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Publication numberUS20080085678 A1
Publication typeApplication
Application numberUS 11/544,110
Publication dateApr 10, 2008
Filing dateOct 6, 2006
Priority dateOct 6, 2006
Publication number11544110, 544110, US 2008/0085678 A1, US 2008/085678 A1, US 20080085678 A1, US 20080085678A1, US 2008085678 A1, US 2008085678A1, US-A1-20080085678, US-A1-2008085678, US2008/0085678A1, US2008/085678A1, US20080085678 A1, US20080085678A1, US2008085678 A1, US2008085678A1
InventorsUlrich Rainer Haug
Original AssigneeUlrich Rainer Haug
Export CitationBiBTeX, EndNote, RefMan
External Links: USPTO, USPTO Assignment, Espacenet
Mobile child monitoring system and methods of use
US 20080085678 A1
Abstract
A mobile monitoring system having a master or receive unit and one or more transmit or slave units is described. The system allows a person freedom of movement while being able to track through a wireless receive unit(s) persons or animals wearing or carrying a mobile transmitter. The system provides both passive or active query and response tracking of persons within a limited range. Range can be extended by incorporating additional communication features drawing from cellular networks or other wireless communication standards.
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Claims(14)
1. A mobile monitoring system for tracking persons, the system comprising:
one or more transmit unit(s) having a power supply, a RF circuit and an RF transmit capability within a portable enclosure;
a mobile receive unit having a power supply, a RF receive circuit, and a user interface;
wherein said transmit units broadcast RF signals to said mobile receive unit so that the position of each transmit unit(s) may be identified relative to said mobile receive unit.
2. The system of claim 1, wherein the RF protocol is Bluetooth® and said system is adapted for Bluetooth® communication protocols.
3. The system of claim 1, wherein the mobile receive unit is a cell phone, wireless PDA or other portable consumer electronic device.
4. The system of claim 1, wherein said mobile receive unit further comprises a transmit circuit for “querying” said transmit unit(s).
5. The system of claim 1 further comprising two or more mobile receive units wherein each mobile receive unit is a RF clone so as to be able to receive and process signals from said transmit unit(s).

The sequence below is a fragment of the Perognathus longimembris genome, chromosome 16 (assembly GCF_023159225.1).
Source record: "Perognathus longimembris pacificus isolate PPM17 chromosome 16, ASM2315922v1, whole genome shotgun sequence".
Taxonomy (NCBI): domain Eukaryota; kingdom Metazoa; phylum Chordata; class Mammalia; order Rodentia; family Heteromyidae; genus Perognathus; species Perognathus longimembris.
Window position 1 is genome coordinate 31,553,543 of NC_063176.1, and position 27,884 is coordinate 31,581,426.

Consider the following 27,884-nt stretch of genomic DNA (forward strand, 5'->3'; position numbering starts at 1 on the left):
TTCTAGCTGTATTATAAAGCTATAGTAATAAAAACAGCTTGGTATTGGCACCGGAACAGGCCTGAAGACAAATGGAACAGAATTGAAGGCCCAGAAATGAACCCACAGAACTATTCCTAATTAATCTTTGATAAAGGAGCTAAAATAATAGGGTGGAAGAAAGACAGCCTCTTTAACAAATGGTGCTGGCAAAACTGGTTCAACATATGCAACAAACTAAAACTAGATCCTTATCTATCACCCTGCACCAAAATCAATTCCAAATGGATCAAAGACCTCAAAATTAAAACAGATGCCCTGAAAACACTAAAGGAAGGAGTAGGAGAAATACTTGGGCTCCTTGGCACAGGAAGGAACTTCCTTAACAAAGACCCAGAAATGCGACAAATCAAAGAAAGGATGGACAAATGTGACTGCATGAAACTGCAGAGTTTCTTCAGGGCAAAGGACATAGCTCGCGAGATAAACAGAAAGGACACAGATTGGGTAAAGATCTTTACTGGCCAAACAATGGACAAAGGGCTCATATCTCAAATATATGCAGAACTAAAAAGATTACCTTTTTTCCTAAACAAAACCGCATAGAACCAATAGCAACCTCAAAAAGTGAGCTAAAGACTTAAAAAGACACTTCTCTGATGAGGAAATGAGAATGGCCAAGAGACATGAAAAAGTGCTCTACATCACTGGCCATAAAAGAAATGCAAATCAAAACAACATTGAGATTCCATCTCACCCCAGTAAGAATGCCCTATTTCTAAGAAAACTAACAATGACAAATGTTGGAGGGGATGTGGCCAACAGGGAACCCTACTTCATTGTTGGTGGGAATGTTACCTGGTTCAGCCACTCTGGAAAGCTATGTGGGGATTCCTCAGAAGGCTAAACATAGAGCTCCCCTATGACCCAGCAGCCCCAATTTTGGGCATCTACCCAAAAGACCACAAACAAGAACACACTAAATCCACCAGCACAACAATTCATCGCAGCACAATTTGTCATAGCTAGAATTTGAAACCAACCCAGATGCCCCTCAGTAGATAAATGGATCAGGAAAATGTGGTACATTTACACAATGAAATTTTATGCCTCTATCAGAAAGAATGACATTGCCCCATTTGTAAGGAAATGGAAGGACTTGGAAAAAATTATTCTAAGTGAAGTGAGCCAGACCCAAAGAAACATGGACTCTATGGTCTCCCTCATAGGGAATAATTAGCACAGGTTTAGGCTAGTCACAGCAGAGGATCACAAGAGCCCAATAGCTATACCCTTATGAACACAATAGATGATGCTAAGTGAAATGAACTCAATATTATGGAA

6. The system of claim 1, wherein said receive device further comprises a RF omni-directional antenna.
7. The system of claim 1, wherein said transmit unit is a transponder.
8. The system of claim 1, wherein said transmit unit is incorporated into a consumer product.
9. The system of claim 1, wherein said mobile receive unit may query said transmit unit(s) through a cellular phone network.
10. The system of claim 1, wherein said mobile receive unit may receive GPS and/or other location information for said transmit unit(s) through a cellular or other communications network.
11. The system of claim 1, wherein said transmit unit may receive querys through a cellular phone network, or other wireless data network, and respond to said querys through the same transmission protocols.
12. A mobile monitoring system for tracking persons in an open volume, the system comprising:
one or more transmit unit(s) having a power supply, a RF circuit and an RF transmit capability within a portable enclosure;
a mobile receive unit for use with a cell phone having a RF receive circuit and an electronic interface for communicating with said cell phone;
wherein RF information from each transmit unit is received by the mobile receive unit, and sent to the cell phone for data processing and GUI interpretation.
13. A method of modifying a wireless consumer electronic communication device to receive and process RF transmit information from one or more mobile transmit units, the method comprising the steps of:
loading a software program into a persistent memory device in said wireless consumer electronic communication device;
accessing said software program from said persistent memory device;
receiving RF signals from said transmit unit(s); and
processing said signals to produce range and bearing information to a user of said wireless consumer electronic device.
14. The method of claim 13, wherein the RF receiver may be cloned via an internet transfer protocol.
Description
BACKGROUND OF THE INVENTION

1. Field of the Invention

The present invention relates to a wireless location technology primarily designed for short range location of children when out of visual line of sight from their parents.

2. Description of the Prior Art

Electronic monitoring has been used to track people for various purposes. Among the more common usages are for parents to track their children, or for care givers to track the movements of patients. These systems are based on a monitoring unit having a radio receiver, and any number of tracking units which are worn or placed on the body of the persons to be tracked by the system. The monitoring unit may be a radio receiver or a desktop computer having a radio receiver attached to it. The tracking units vary from small simple transmitters to elaborate designs which may transmit health information along with location information to a fixed monitoring base station. These systems rely on energy that can be broadcast through the air, such as radio frequency (RF), ultrasonic, infrared and the like. Some systems are used to determine range and bearing from the monitoring base station to the person being tracked and utilize signal degradation to determine range. Other systems are in constant communication with the monitoring station and when the monitored signal is no longer received, an alert is produced to inform the monitoring person or care giver that the person being monitored has passed out of range. These systems are designed for the monitoring person or the care giver, to keep track of the person or people monitored. Thus the tracking units are set up for signal broadcast, but not signal receive.